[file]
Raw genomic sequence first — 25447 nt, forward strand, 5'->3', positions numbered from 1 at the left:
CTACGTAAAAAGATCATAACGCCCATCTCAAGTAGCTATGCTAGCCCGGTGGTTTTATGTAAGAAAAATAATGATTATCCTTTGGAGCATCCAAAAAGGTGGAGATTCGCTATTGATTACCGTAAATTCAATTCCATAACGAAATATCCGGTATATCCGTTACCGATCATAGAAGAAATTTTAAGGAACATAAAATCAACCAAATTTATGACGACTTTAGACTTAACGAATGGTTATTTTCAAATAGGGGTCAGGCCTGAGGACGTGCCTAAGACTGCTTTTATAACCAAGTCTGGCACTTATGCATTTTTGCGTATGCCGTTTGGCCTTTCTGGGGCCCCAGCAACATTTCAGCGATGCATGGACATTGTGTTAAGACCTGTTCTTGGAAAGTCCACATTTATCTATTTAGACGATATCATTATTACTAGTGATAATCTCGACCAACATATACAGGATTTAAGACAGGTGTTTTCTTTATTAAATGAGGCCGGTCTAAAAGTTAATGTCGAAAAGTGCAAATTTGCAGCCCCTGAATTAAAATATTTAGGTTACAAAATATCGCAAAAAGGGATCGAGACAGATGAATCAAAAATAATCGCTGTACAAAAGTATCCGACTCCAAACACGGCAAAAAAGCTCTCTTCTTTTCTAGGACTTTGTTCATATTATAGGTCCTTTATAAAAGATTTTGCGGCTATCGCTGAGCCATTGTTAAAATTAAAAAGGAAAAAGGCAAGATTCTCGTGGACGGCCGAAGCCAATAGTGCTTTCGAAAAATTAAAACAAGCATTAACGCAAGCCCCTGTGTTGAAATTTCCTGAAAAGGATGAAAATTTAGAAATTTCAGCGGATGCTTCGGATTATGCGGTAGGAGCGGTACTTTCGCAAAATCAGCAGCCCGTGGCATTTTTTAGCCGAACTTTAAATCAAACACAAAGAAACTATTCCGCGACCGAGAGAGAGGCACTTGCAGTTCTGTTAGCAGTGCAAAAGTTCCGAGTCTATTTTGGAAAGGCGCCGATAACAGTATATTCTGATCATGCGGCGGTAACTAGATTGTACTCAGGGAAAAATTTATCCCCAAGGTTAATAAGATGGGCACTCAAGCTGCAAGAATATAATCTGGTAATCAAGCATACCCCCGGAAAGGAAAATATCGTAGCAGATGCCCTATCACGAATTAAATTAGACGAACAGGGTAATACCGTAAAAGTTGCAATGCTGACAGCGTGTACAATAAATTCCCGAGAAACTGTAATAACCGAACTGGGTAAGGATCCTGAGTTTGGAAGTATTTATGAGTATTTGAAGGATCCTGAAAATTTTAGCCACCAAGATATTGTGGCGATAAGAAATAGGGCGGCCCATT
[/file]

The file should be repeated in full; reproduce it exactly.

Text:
Raw genomic sequence first — 25447 nt, forward strand, 5'->3', positions numbered from 1 at the left:
CTACGTAAAAAGATCATAACGCCCATCTCAAGTAGCTATGCTAGCCCGGTGGTTTTATGTAAGAAAAATAATGATTATCCTTTGGAGCATCCAAAAAGGTGGAGATTCGCTATTGATTACCGTAAATTCAATTCCATAACGAAATATCCGGTATATCCGTTACCGATCATAGAAGAAATTTTAAGGAACATAAAATCAACCAAATTTATGACGACTTTAGACTTAACGAATGGTTATTTTCAAATAGGGGTCAGGCCTGAGGACGTGCCTAAGACTGCTTTTATAACCAAGTCTGGCACTTATGCATTTTTGCGTATGCCGTTTGGCCTTTCTGGGGCCCCAGCAACATTTCAGCGATGCATGGACATTGTGTTAAGACCTGTTCTTGGAAAGTCCACATTTATCTATTTAGACGATATCATTATTACTAGTGATAATCTCGACCAACATATACAGGATTTAAGACAGGTGTTTTCTTTATTAAATGAGGCCGGTCTAAAAGTTAATGTCGAAAAGTGCAAATTTGCAGCCCCTGAATTAAAATATTTAGGTTACAAAATATCGCAAAAAGGGATCGAGACAGATGAATCAAAAATAATCGCTGTACAAAAGTATCCGACTCCAAACACGGCAAAAAAGCTCTCTTCTTTTCTAGGACTTTGTTCATATTATAGGTCCTTTATAAAAGATTTTGCGGCTATCGCTGAGCCATTGTTAAAATTAAAAAGGAAAAAGGCAAGATTCTCGTGGACGGCCGAAGCCAATAGTGCTTTCGAAAAATTAAAACAAGCATTAACGCAAGCCCCTGTGTTGAAATTTCCTGAAAAGGATGAAAATTTAGAAATTTCAGCGGATGCTTCGGATTATGCGGTAGGAGCGGTACTTTCGCAAAATCAGCAGCCCGTGGCATTTTTTAGCCGAACTTTAAATCAAACACAAAGAAACTATTCCGCGACCGAGAGAGAGGCACTTGCAGTTCTGTTAGCAGTGCAAAAGTTCCGAGTCTATTTTGGAAAGGCGCCGATAACAGTATATTCTGATCATGCGGCGGTAACTAGATTGTACTCAGGGAAAAATTTATCCCCAAGGTTAATAAGATGGGCACTCAAGCTGCAAGAATATAATCTGGTAATCAAGCATACCCCCGGAAAGGAAAATATCGTAGCAGATGCCCTATCACGAATTAAATTAGACGAACAGGGTAATACCGTAAAAGTTGCAATGCTGACAGCGTGTACAATAAATTCCCGAGAAACTGTAATAACCGAACTGGGTAAGGATCCTGAGTTTGGAAGTATTTATGAGTATTTGAAGGATCCTGAAAATTTTAGCCACCAAGATATTGTGGCGATAAGAAATAGGGCGGCCCATT